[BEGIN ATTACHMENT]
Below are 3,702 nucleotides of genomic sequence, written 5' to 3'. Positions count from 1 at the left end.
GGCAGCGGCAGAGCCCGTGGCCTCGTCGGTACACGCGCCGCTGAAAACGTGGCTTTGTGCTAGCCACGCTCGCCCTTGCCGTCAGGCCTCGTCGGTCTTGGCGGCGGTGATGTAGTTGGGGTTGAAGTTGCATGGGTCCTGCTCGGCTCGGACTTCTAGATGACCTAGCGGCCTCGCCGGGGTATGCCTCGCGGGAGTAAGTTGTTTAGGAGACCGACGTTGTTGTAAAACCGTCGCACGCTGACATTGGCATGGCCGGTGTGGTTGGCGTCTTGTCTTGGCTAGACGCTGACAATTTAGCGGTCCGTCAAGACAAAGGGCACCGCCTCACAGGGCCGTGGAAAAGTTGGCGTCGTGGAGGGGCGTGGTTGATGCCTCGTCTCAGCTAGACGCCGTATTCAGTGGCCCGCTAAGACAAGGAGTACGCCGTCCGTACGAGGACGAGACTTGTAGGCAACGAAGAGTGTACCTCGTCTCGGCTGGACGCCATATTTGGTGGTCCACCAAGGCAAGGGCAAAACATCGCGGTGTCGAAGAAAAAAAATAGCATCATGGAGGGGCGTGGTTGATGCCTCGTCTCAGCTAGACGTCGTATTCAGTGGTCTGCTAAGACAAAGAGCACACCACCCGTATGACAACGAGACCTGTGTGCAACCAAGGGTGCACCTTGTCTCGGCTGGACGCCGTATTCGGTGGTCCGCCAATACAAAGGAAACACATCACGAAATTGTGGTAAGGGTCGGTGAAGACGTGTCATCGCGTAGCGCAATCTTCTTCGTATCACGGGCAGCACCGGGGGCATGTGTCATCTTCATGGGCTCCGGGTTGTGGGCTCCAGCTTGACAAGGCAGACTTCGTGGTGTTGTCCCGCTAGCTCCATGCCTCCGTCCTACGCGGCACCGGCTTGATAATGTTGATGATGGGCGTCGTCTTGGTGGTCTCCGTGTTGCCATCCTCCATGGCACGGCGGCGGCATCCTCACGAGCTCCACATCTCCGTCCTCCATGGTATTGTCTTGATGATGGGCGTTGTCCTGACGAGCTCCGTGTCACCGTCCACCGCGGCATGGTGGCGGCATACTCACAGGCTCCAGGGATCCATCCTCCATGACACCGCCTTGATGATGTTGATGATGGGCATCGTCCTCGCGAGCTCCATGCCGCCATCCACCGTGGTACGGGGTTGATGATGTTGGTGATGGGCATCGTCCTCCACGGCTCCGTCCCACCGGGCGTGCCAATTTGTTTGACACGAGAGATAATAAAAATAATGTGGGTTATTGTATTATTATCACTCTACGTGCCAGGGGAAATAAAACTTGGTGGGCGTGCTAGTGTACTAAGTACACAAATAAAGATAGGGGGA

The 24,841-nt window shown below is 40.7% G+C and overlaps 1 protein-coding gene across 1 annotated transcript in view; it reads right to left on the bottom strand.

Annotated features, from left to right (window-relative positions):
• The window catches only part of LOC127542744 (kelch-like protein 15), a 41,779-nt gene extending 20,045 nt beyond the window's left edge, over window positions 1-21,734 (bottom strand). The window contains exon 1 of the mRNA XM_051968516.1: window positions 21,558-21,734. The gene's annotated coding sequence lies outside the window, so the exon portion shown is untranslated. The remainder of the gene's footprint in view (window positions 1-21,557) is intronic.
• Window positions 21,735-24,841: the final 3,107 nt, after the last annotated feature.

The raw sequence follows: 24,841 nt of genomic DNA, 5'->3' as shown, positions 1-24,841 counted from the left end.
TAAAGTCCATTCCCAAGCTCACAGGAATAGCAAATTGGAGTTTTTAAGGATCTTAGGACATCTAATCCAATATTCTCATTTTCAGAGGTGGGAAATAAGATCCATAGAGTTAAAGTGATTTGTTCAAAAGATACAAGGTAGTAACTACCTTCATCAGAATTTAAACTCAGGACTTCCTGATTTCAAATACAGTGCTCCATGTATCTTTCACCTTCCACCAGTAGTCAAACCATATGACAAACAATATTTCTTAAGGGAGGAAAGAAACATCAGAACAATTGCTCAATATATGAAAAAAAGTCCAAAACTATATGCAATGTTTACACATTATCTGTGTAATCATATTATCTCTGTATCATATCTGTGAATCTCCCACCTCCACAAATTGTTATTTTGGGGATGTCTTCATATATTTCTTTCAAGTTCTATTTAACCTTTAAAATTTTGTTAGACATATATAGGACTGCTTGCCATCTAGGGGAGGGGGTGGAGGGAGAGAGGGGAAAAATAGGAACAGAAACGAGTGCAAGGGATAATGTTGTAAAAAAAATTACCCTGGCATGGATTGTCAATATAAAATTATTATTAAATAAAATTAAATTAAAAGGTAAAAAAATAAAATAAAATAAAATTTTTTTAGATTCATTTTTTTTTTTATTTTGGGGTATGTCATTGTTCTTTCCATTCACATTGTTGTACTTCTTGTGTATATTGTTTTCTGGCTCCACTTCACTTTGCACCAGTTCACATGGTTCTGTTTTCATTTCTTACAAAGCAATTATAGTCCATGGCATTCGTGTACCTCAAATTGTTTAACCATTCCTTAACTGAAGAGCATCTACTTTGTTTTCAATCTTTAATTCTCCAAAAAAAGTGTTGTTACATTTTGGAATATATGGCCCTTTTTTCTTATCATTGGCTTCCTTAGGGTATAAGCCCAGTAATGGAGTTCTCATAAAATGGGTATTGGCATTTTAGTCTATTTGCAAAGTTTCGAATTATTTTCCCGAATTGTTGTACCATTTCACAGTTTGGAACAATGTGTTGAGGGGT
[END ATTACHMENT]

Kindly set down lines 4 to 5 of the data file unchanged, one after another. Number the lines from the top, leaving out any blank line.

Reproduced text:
Annotated features, from left to right (window-relative positions):
• The window catches only part of LOC127542744 (kelch-like protein 15), a 41,779-nt gene extending 20,045 nt beyond the window's left edge, over window positions 1-21,734 (bottom strand). The window contains exon 1 of the mRNA XM_051968516.1: window positions 21,558-21,734. The gene's annotated coding sequence lies outside the window, so the exon portion shown is untranslated. The remainder of the gene's footprint in view (window positions 1-21,557) is intronic.